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Plasma vs. lcd

Stu

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Hey:

I am looking at TVs and from what I've seen, LCD is a better bargain than plasma. Saw an Hitachi 50-inch LCD today for about $2,500.

I also saw something called LCOS, which means Liquid Cristal On Silicone projection. Is that the same as LCD, or better/worse?

What specs should I look for in buying a high-end TV?  I see things like "16:9 projection," "accepts 1080i signal," etc. Can anyone fill me in on this stuff?
 

kalra2411

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Hey:

I am looking at TVs and from what I've seen, LCD is a better bargain than plasma. Saw an Hitachi 50-inch LCD today for about $2,500.

I also saw something called LCOS, which means Liquid Cristal On Silicone projection. Is that the same as LCD, or better/worse?

What specs should I look for in buying a high-end TV?  I see things like "16:9 projection," "accepts 1080i signal," etc. Can anyone fill me in on this stuff?
LCD is supposed to be better, but I have Plasmas, because I bought early.

You should definatily get HDTV, you cannot get it in the UK, but it is supposed to be very good.
 

VMan

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Stu, I think the 50" LCD part is confusing me a bit. If it cost $2,500, it must not have been a flat-panel LCD monitor? I'll just assume it was an LCD projection. Correct me if I'm wrong, but I'll try to lay some points down. I think that LCOS is a term used to describe LCD projection TVs - basically a projection TV with a higher-quality image due to the LCD factor. The image would be extra-high quality with an added 'LSD' factor (
sarcastic). An LCD panel TV is much different - basically it resembles a smaller plasma flat-panel TV and has an ultra-sharp image. The image quality is higher than a plasma TV, but the only problem is that a 30" flat panel LCD is the same price (roughly) as a 50" plasma. 16:9 is just an aspect ratio, basically it is wide-screen, like a screen at a movie theatre. At home, we've got a high-definition (HDTV) widescreen (16:9 aspect ratio) 60" LCD projection TV, and the picture is amazing. The picture quality on this TV is higher than a non-high-def plasma TV (but it's not as good as a high-def plasma).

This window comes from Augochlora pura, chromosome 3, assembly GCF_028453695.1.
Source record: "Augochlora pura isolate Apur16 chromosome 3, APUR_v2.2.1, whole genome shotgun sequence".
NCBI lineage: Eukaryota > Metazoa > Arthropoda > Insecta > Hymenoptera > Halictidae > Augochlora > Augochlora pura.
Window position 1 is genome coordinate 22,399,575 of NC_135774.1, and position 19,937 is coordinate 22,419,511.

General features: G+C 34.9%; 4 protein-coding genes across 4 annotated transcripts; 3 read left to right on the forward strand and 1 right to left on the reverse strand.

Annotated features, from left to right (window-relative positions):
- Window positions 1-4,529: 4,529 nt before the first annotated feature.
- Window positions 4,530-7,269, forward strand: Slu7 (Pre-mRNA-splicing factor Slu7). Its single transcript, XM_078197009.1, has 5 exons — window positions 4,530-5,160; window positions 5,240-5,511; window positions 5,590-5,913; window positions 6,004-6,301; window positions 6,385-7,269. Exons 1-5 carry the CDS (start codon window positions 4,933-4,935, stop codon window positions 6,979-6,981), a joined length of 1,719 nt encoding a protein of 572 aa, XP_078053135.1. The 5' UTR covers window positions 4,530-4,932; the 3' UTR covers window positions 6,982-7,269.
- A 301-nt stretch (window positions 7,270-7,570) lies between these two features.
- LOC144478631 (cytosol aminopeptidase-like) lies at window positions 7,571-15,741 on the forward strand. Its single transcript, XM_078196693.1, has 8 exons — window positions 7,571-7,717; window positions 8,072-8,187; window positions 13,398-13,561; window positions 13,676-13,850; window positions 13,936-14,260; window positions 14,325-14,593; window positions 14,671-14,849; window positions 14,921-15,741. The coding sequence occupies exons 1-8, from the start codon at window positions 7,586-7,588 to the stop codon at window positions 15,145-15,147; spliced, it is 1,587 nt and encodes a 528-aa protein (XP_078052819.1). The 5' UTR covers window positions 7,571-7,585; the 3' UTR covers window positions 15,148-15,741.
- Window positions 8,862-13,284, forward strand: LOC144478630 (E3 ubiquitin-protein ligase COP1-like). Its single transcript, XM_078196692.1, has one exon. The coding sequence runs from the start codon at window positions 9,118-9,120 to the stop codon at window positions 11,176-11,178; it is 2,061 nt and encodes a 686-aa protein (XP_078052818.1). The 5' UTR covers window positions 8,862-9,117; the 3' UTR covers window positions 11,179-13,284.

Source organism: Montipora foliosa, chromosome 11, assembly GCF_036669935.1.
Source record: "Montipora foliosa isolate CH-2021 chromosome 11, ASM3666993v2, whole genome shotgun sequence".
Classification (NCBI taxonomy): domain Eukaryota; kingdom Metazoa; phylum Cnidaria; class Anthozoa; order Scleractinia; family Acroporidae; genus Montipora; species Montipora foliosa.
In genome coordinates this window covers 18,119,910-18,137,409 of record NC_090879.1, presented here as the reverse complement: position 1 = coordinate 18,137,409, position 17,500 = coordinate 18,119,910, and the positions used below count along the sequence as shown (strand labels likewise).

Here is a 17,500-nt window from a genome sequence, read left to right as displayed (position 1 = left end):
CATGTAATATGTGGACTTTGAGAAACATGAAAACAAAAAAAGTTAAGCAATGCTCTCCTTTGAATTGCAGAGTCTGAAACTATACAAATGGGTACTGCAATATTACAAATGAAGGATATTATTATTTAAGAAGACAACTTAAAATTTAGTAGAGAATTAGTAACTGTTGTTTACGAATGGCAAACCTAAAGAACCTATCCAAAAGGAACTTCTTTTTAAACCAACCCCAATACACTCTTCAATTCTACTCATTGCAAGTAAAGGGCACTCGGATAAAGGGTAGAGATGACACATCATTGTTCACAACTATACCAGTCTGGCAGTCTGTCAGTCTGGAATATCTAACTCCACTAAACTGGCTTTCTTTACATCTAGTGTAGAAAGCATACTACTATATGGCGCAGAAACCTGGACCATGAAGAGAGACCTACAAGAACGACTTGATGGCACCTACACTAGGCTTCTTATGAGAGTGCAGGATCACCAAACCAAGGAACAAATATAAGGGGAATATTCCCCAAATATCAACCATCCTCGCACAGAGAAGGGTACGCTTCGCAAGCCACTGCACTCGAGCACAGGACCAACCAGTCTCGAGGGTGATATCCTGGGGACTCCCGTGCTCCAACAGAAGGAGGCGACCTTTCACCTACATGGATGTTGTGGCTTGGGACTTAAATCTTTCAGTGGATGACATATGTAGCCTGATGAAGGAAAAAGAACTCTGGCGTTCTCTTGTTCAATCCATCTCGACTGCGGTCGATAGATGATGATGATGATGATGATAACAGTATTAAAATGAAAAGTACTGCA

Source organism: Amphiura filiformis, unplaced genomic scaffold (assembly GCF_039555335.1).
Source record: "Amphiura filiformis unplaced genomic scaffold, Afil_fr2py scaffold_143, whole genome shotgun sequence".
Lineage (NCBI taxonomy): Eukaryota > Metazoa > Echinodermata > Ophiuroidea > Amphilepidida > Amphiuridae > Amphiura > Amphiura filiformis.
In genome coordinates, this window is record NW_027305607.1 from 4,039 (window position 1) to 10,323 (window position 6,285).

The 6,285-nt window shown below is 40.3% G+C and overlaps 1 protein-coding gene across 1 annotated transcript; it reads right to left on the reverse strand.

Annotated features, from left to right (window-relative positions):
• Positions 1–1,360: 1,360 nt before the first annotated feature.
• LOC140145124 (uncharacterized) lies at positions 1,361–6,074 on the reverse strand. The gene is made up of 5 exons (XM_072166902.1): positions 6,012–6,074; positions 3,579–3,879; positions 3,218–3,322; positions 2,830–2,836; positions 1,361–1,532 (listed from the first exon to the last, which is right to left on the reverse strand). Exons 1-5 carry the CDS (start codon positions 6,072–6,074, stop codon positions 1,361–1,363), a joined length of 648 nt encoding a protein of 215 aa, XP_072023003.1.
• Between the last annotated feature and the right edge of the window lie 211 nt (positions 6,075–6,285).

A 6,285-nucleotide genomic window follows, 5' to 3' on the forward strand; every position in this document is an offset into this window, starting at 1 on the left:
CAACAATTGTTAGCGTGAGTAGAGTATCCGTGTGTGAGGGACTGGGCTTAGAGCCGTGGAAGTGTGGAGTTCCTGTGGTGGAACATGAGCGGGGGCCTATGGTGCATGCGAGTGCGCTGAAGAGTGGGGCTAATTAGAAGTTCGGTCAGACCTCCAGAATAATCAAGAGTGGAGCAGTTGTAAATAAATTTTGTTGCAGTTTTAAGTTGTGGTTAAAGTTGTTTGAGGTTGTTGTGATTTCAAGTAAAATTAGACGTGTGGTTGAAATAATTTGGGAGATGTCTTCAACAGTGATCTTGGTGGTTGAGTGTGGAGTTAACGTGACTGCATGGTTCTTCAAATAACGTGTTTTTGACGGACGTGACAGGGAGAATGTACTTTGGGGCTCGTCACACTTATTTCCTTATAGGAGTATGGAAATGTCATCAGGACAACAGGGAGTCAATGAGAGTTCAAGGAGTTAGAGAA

kalra2411

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Stu, I think the 50" LCD part is confusing me a bit. Â If it cost $2,500, it must not have been a flat-panel LCD monitor? Â I'll just assume it was an LCD projection. Correct me if I'm wrong, but I'll try to lay some points down. Â I think that LCOS is a term used to describe LCD projection TVs - basically a projection TV with a higher-quality image due to the LCD factor. Â The image would be extra-high quality with an added 'LSD' factor ( Â
 sarcastic).  An LCD panel TV is much different - basically it resembles a smaller plasma flat-panel TV and has an ultra-sharp image.  The image quality is higher than a plasma TV, but the only problem is that a 30" flat panel LCD is the same price (roughly) as a 50" plasma. 16:9 is just an aspect ratio, basically it is wide-screen, like a screen at a movie theatre. At home, we've got a high-definition (HDTV) widescreen (16:9 aspect ratio) 60" LCD projection TV, and the picture is amazing.  The picture quality on this TV is higher than a non-high-def plasma TV (but it's not as good as a high-def plasma).
Good point, it must be a rear projection, a LCD flat panel would cost a lot more.
 

VMan

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(VersaceMan @ 21 July 2004, 6:42) Stu, I think the 50" LCD part is confusing me a bit. Â If it cost $2,500, it must not have been a flat-panel LCD monitor? Â I'll just assume it was an LCD projection. Correct me if I'm wrong, but I'll try to lay some points down. Â I think that LCOS is a term used to describe LCD projection TVs - basically a projection TV with a higher-quality image due to the LCD factor. Â The image would be extra-high quality with an added 'LSD' factor ( Â